The evening waxed on, fueled by burgers and hot dogs, family stories and friendly games. The kids swam until they were completely water- logged. The quiet was relaxing—no traffic noise, no megawatt sound systems, no hum of air conditioners. Before they knew it, the shadows were lengthing and candles and tiki torches were lit for added light. The kids curled up in patio chairs and started to pester Grandma and Papa.
"Were you really alive for the first Blackout Day? What was it like?" asked Danny.
"Yes dear, we were," said Grandma. "It wasn't expected like now. I remember my mother let me and my sister eat all the ice cream we wanted, because she couldn't keep it cold."
"Eww, warm ice cream! That sounds yucky." Danny exclaimed.
"It wasn't warm, its just that there was no space in the coolers, and the freezer had no power. They weren't made like today. Back then, they would thaw out within a day or two without power." chuckled Grandma.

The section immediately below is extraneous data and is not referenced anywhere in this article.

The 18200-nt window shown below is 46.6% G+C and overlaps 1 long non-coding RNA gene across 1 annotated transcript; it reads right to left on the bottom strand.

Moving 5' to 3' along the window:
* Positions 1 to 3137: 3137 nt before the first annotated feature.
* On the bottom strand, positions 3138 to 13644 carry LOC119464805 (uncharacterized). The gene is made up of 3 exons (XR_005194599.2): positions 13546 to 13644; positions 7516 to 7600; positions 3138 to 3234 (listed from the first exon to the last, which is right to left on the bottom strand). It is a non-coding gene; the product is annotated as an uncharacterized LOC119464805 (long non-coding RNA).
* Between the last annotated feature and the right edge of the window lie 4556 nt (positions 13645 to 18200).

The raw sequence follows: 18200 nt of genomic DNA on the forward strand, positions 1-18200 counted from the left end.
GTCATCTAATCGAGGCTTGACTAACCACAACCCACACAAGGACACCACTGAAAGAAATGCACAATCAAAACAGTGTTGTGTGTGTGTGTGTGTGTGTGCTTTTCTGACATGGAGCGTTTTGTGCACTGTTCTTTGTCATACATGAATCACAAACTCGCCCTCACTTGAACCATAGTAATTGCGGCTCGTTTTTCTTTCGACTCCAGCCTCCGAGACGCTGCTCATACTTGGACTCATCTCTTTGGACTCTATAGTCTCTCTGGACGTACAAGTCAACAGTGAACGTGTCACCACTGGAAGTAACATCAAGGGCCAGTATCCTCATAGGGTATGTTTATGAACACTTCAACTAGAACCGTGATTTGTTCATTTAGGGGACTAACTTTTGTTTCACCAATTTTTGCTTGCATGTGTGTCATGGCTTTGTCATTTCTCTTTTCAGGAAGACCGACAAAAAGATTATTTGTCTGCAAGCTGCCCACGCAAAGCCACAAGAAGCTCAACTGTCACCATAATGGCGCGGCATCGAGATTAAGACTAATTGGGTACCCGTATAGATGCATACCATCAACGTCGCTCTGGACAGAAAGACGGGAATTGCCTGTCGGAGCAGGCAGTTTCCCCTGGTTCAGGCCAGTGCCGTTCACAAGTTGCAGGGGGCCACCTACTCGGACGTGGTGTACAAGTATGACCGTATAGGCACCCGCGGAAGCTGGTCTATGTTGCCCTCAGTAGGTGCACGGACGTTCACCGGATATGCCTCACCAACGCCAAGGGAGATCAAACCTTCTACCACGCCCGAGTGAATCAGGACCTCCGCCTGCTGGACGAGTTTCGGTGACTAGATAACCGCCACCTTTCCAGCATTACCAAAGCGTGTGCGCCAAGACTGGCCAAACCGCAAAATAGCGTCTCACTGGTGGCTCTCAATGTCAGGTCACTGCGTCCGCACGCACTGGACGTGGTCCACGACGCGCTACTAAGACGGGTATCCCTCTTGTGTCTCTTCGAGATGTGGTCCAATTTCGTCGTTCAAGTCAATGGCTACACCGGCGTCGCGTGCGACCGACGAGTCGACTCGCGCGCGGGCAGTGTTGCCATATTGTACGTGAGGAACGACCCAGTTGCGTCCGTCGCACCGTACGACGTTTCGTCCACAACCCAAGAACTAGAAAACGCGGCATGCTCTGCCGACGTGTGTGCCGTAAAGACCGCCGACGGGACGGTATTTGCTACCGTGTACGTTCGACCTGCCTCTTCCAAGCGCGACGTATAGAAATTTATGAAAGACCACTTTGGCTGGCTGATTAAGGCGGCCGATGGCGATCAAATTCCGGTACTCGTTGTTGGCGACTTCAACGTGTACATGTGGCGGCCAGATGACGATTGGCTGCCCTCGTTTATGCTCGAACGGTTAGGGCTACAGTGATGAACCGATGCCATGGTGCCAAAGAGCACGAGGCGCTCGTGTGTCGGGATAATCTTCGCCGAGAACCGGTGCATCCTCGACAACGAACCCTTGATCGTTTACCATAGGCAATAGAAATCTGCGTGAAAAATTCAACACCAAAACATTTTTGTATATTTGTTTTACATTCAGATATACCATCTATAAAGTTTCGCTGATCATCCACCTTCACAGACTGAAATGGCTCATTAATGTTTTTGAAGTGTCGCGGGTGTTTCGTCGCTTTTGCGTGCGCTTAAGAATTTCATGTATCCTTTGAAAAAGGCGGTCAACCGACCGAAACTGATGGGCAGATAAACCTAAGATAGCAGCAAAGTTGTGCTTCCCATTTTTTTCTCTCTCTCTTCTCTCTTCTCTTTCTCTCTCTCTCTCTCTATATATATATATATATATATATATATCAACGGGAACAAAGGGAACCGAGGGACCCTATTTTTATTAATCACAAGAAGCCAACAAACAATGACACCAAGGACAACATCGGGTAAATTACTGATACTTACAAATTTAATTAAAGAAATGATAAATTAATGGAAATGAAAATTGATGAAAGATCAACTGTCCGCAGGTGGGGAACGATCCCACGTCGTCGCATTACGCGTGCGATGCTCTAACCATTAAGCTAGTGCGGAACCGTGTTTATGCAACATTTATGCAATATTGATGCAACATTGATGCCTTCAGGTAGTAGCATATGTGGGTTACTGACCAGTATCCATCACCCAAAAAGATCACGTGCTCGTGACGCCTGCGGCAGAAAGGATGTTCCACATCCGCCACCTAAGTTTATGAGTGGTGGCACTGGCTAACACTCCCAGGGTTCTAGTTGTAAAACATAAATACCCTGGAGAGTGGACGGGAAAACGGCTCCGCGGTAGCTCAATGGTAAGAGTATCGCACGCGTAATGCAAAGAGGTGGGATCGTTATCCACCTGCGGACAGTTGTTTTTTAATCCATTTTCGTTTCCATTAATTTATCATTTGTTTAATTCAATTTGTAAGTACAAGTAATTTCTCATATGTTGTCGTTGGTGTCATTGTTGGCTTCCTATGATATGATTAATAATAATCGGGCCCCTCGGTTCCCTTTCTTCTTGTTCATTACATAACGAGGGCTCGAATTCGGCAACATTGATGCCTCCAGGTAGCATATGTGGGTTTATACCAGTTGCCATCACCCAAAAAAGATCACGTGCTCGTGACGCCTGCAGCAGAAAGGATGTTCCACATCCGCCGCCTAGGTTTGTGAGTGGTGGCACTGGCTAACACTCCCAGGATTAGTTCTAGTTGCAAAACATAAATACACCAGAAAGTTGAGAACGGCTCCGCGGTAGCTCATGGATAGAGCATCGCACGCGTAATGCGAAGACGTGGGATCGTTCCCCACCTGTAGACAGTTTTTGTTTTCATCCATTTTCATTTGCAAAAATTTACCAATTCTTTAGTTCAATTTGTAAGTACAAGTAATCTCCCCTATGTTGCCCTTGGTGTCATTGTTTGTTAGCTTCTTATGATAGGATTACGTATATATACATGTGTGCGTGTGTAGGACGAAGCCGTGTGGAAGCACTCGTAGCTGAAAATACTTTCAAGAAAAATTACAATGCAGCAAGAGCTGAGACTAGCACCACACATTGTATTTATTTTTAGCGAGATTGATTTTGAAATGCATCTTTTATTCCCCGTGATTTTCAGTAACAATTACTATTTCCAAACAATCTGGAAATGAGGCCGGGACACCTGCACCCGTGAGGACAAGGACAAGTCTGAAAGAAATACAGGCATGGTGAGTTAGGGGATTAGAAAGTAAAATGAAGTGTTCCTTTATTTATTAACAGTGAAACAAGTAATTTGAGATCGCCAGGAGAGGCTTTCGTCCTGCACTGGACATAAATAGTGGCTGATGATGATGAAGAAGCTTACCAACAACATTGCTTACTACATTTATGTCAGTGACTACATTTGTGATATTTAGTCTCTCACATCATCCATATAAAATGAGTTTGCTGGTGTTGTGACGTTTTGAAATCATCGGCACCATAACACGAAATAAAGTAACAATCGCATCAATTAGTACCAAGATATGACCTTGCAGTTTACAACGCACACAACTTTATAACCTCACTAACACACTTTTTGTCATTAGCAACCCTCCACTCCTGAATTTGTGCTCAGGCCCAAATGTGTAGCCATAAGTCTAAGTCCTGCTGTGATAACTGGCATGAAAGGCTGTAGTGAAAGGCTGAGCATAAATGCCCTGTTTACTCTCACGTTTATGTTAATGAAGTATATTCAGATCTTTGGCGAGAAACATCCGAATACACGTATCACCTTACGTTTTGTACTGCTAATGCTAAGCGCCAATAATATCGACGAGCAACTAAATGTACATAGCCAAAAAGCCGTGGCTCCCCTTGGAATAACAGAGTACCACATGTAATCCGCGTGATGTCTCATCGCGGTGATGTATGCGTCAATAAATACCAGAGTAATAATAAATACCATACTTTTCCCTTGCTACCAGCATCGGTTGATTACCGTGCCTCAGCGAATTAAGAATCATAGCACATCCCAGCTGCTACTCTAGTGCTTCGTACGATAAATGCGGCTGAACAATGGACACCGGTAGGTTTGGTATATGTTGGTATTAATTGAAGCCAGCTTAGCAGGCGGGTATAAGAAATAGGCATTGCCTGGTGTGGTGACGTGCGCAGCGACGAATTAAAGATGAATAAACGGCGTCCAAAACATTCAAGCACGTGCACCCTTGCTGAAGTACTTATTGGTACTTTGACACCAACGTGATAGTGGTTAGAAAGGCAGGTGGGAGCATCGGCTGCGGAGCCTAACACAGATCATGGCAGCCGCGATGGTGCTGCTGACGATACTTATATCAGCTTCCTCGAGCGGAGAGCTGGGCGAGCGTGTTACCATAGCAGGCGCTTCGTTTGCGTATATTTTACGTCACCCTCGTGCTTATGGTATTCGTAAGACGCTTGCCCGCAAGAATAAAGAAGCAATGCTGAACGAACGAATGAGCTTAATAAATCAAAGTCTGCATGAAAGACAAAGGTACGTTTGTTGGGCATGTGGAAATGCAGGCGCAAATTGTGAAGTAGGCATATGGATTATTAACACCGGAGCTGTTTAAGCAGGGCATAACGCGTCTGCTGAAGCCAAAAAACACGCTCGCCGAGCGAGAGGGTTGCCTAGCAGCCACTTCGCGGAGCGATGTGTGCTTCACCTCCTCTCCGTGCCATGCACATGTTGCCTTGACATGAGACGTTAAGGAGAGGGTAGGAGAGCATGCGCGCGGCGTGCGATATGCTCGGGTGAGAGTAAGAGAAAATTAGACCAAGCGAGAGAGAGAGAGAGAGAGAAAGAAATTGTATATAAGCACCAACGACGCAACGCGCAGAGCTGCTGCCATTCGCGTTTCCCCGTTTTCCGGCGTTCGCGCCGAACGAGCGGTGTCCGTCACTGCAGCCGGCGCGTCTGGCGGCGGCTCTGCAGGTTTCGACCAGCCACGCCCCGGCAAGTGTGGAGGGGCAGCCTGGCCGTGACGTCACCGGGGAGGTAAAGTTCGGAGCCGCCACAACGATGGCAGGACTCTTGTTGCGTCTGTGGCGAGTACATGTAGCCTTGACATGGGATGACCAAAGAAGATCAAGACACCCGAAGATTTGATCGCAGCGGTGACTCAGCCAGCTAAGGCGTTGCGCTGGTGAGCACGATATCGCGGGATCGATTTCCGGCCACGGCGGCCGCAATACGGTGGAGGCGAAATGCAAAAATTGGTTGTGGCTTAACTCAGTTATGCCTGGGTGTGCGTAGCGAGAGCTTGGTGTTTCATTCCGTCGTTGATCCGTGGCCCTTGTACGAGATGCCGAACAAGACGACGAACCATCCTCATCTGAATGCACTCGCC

"But what started it?" Thomas said. "Why did the power go out?"
"What do they teach you in school about it?" Grandma teased.
"They say that a lot of people got upset because they were banning a flag, and so they shut off the power to teach everyone a lesson." Grmbled Thomas. "But it doesn't make sense. I mean how would they turn off everyones power? What did they do, go house to house and cut the wires? And why over a flag? Why didn't they just fly whatever flag they wanted?"
"It was a different time," started Papa "most houses didn't have their own power source, and those that did usually couldn't run on it alone. Batteries that could run a whole house didn't exist—or if they did they were too expensive for ordinary people. Everyone was hooked up to the central power plants and, there was little backup. So when the power plants were shut off, most people didn't have any power. Those that did usually didn't have enough to run the whole house."
"It was back in '15 or '16. The country was a mess. The internet was still new. There were some areas where you couldn't even get on it in buildings, and away from buildings it was really slow. Nothing like the 500 Gigabytes a second you get through a mini tablet now. News was still mostly controlled by a few big corporations. They put out 'newspapers' or shows on TV with the news they wanted people to see."